Jack Dempsey featured in one of my all time favourite matches that I remember even today. It was at a small cinema in Westbury and he did a 10x5 minute round draw with Joe Murphy that was exactly what professional wrestling should be about.

May 5, 2018 at 3:15 AM Flag Quote & Reply

powerlock
Member
Posts: 1370

david franklin at May 5, 2018 at 3:15 AM

Bernard Hughes at May 4, 2018 at 12:03 PM

Isaw Jack Dempsey and he was worth watching.

Quite dour , a bit like Alan Colbeck, but they both knew their way round a ring and both of them usually got the job done in the 1950's.

The perfect description of Jack Dempsey (and Alan Colbeck) Bernard,. It was guys like them that made wrestling so credible when I was first hooked back in the 1950's and 1960's.
Jack Dempsey featured in one of my all time favourite matches that I remember even today. It was at a small cinema in Westbury and he did a 10x5 minute round draw with Joe Murphy that was exactly what professional wrestling should be about.

I always enjoyed watching Alan Colbeck. Extremely skilful and knew it, always looked comfortable in the ring, lacking a bit of charisma which is a pity as with that he could well have reached greater heights than he did
May 5, 2018 at 7:08 AM Flag Quote & Reply

Bernard Hughes
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Posts: 2415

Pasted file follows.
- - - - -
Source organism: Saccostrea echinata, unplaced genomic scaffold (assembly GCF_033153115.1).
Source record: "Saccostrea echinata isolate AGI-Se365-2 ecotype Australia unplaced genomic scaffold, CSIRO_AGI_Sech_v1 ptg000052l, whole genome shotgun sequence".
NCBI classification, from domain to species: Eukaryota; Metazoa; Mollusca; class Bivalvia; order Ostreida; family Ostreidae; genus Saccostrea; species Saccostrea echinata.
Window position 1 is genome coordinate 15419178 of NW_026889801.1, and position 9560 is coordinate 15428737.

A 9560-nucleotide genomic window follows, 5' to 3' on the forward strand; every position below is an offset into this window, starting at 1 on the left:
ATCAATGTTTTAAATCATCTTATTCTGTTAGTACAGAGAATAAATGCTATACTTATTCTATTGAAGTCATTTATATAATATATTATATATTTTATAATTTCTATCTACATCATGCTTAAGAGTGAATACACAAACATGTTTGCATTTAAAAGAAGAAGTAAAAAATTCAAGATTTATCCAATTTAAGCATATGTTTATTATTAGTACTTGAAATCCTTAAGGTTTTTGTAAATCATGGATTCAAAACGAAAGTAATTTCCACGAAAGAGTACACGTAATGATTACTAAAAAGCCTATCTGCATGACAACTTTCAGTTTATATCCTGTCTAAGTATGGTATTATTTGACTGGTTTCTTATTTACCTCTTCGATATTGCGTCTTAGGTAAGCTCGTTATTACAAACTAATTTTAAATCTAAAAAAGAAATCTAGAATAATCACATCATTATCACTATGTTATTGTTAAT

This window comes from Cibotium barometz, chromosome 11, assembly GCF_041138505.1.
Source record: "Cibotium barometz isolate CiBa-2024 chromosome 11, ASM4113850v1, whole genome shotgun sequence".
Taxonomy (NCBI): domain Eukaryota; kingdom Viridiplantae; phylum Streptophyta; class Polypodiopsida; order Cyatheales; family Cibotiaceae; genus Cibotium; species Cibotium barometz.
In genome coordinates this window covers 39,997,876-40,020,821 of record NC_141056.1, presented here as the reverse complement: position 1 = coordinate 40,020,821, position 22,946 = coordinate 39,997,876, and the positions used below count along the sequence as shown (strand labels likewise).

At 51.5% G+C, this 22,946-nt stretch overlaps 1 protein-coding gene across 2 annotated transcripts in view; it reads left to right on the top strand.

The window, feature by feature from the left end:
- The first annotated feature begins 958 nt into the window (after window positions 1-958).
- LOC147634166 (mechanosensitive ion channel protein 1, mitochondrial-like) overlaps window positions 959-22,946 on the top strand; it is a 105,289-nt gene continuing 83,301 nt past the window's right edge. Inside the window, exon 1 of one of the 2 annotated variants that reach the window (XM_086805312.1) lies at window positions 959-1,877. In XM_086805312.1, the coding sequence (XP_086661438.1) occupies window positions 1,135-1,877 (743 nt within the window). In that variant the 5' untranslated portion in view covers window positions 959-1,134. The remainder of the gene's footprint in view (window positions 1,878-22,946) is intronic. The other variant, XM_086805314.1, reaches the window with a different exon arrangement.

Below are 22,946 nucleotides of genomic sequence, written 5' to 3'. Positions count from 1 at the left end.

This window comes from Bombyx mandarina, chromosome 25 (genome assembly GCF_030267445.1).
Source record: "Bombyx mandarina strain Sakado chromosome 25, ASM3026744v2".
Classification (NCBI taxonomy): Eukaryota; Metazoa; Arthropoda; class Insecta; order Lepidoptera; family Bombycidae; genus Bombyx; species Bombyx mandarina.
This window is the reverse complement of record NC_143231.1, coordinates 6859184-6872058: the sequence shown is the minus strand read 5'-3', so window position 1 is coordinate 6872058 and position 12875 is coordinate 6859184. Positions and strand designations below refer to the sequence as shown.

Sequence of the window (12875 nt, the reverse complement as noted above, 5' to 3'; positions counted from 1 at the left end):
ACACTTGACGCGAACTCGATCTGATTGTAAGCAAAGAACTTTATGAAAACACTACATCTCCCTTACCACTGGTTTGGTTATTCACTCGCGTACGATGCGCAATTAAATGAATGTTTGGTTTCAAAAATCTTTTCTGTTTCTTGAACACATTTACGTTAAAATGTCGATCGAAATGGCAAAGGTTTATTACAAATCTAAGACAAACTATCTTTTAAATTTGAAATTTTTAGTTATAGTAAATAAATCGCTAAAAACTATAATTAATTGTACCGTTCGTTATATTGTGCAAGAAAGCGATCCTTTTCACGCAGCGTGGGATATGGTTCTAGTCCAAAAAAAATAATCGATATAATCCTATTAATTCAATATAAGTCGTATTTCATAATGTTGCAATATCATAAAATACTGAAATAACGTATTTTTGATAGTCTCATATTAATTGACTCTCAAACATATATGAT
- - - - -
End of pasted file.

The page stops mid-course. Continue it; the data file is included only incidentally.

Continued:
That's true Power.

You would have thought that the promoters or referees would have told him.

Or perhaps they did and he didn't want to know.

He could certainly wrestle though, but with nothing on the charisma side, he needed an extrovert to make the bout really enjoyable.

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May 5, 2018 at 8:48 AM Flag Quote & Reply

Hack
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Posts: 2603

I was a big fan of Dempsey but never took to Colbeck. Why? Maybe it's the Red Rose blood in me. I would like to see Colbeck again. Given another chance, who knows?

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British wrestling - great characters but the plot was always a bit of a mystery.

May 5, 2018 at 5:41 PM Flag Quote & Reply

frank thomas
Member
Posts: 1532
Alan Colbeck always struck as a dour wrestler, believe he tagged with Jackie Pallo for a time, a strange alliance!
May 5, 2018 at 8:09 PM Flag Quote & Reply

PETER
Member
Posts: 509
Saw him in a match with Adrian Street-from one extreme to the other
June 9, 2018 at 7:17 AM Flag Quote & Reply